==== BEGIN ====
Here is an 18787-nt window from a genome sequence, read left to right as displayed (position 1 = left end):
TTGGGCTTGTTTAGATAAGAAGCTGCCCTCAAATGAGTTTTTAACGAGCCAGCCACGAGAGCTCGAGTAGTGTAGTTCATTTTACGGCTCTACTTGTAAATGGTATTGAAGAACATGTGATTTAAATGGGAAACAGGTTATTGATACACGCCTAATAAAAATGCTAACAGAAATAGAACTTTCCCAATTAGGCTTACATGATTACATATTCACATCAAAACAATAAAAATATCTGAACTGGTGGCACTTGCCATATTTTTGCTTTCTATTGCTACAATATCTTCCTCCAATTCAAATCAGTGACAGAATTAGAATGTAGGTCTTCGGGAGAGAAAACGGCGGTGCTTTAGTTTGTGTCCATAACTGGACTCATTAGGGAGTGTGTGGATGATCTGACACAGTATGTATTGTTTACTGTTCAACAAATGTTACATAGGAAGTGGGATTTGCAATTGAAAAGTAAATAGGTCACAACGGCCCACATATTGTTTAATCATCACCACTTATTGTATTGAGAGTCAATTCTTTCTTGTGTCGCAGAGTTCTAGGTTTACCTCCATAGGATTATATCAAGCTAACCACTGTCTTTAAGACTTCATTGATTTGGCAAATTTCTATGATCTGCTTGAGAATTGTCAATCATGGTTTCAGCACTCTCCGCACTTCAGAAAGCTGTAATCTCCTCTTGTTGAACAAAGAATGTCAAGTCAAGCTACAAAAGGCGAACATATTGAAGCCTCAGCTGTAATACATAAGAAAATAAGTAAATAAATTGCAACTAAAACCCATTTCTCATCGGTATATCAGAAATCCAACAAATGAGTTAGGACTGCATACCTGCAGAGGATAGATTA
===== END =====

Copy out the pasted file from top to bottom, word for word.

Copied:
Here is an 18787-nt window from a genome sequence, read left to right as displayed (position 1 = left end):
TTGGGCTTGTTTAGATAAGAAGCTGCCCTCAAATGAGTTTTTAACGAGCCAGCCACGAGAGCTCGAGTAGTGTAGTTCATTTTACGGCTCTACTTGTAAATGGTATTGAAGAACATGTGATTTAAATGGGAAACAGGTTATTGATACACGCCTAATAAAAATGCTAACAGAAATAGAACTTTCCCAATTAGGCTTACATGATTACATATTCACATCAAAACAATAAAAATATCTGAACTGGTGGCACTTGCCATATTTTTGCTTTCTATTGCTACAATATCTTCCTCCAATTCAAATCAGTGACAGAATTAGAATGTAGGTCTTCGGGAGAGAAAACGGCGGTGCTTTAGTTTGTGTCCATAACTGGACTCATTAGGGAGTGTGTGGATGATCTGACACAGTATGTATTGTTTACTGTTCAACAAATGTTACATAGGAAGTGGGATTTGCAATTGAAAAGTAAATAGGTCACAACGGCCCACATATTGTTTAATCATCACCACTTATTGTATTGAGAGTCAATTCTTTCTTGTGTCGCAGAGTTCTAGGTTTACCTCCATAGGATTATATCAAGCTAACCACTGTCTTTAAGACTTCATTGATTTGGCAAATTTCTATGATCTGCTTGAGAATTGTCAATCATGGTTTCAGCACTCTCCGCACTTCAGAAAGCTGTAATCTCCTCTTGTTGAACAAAGAATGTCAAGTCAAGCTACAAAAGGCGAACATATTGAAGCCTCAGCTGTAATACATAAGAAAATAAGTAAATAAATTGCAACTAAAACCCATTTCTCATCGGTATATCAGAAATCCAACAAATGAGTTAGGACTGCATACCTGCAGAGGATAGATTA